Madrid, Nov 3 (EFE).- Spanish essayist and novelist Francisco Ayala died Tuesday in Madrid. He was 103.
Francisco Ayala, born in Granada on March 13, 1906, and winner of the Cervantes Prize in 1991 and the Prince of Asturias Prize for Letters in 1998, was one of Spain's intellectual beacons in the second half of the 20th century and wrote no less than 50 books.
Notable among his published works were "La Cabeza del Cordero" (Sheep's Head) in 1949, "Los Usurpadores" (The Usurpers) in 1949, "Historia de Macacos" (History of Macaques) in 1955, "Muertes de Perro" (Death as a Way of Life) in 1958, "El Fondo del Vaso" (The Bottom of the Glass) in 1962, "Diablo Mundo" (Devilish World) in 1964, "El Jardin de las Delicias" (The Garden of Delights) in 1971 and "El Jardin de las Malicias" (The Garden of Malice) in 1988.
At the end of the 1936-1939 Spanish Civil War, Ayala went into exile in Argentina, where he worked as a teacher and founded the magazine "Realidad" (Reality) between 1939 and 1950.
In 1950 he moved to Puerto Rico, where he reorganized social science studies and founded the magazine "La Torre" (The Tower), and later went to the United States where he was a professor at Brooklyn College in New York and at the University of Chicago, among other centers of learning, until his return to Spain in 1960.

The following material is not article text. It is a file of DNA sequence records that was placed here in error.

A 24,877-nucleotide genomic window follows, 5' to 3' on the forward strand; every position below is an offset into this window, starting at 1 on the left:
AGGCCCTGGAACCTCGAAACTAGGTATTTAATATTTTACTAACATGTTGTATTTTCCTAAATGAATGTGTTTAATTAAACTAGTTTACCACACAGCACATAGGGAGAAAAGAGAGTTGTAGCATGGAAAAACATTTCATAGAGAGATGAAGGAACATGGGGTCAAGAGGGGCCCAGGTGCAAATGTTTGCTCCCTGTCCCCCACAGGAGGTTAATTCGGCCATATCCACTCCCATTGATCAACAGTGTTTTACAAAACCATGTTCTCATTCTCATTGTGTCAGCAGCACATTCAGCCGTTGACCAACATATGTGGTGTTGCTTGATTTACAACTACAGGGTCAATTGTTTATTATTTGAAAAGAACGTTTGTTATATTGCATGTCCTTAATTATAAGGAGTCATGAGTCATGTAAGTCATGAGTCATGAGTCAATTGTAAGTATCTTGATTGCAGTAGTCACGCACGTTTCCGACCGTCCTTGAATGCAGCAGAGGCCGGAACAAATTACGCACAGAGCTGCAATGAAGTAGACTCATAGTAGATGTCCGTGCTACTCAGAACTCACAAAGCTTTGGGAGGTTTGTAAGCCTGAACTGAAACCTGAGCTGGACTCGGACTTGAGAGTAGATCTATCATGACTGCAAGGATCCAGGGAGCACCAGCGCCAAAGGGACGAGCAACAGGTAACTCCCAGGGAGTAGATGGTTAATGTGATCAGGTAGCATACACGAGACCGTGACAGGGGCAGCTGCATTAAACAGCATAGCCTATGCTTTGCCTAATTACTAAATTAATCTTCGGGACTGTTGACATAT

Despite his age, Ayala remained lucid to the end and received many tributes in Spain, such as the one organized in 2006 in celebration of his 100th birthday.
Ayala died at home in Madrid from a "weakening" of his physical faculties, which became more severe in the last weeks, according to Rafael Juarez.
The writer, who would have turned 104 next March 16, "enjoyed relatively good health" until last August when he had an attack of bronchitis that took him a long time to get over.
Ayala's mortal remains will be taken to the funeral chapel at the Parque de San Isidro mortuary in Madrid, where the cremation will take place on Wednesday.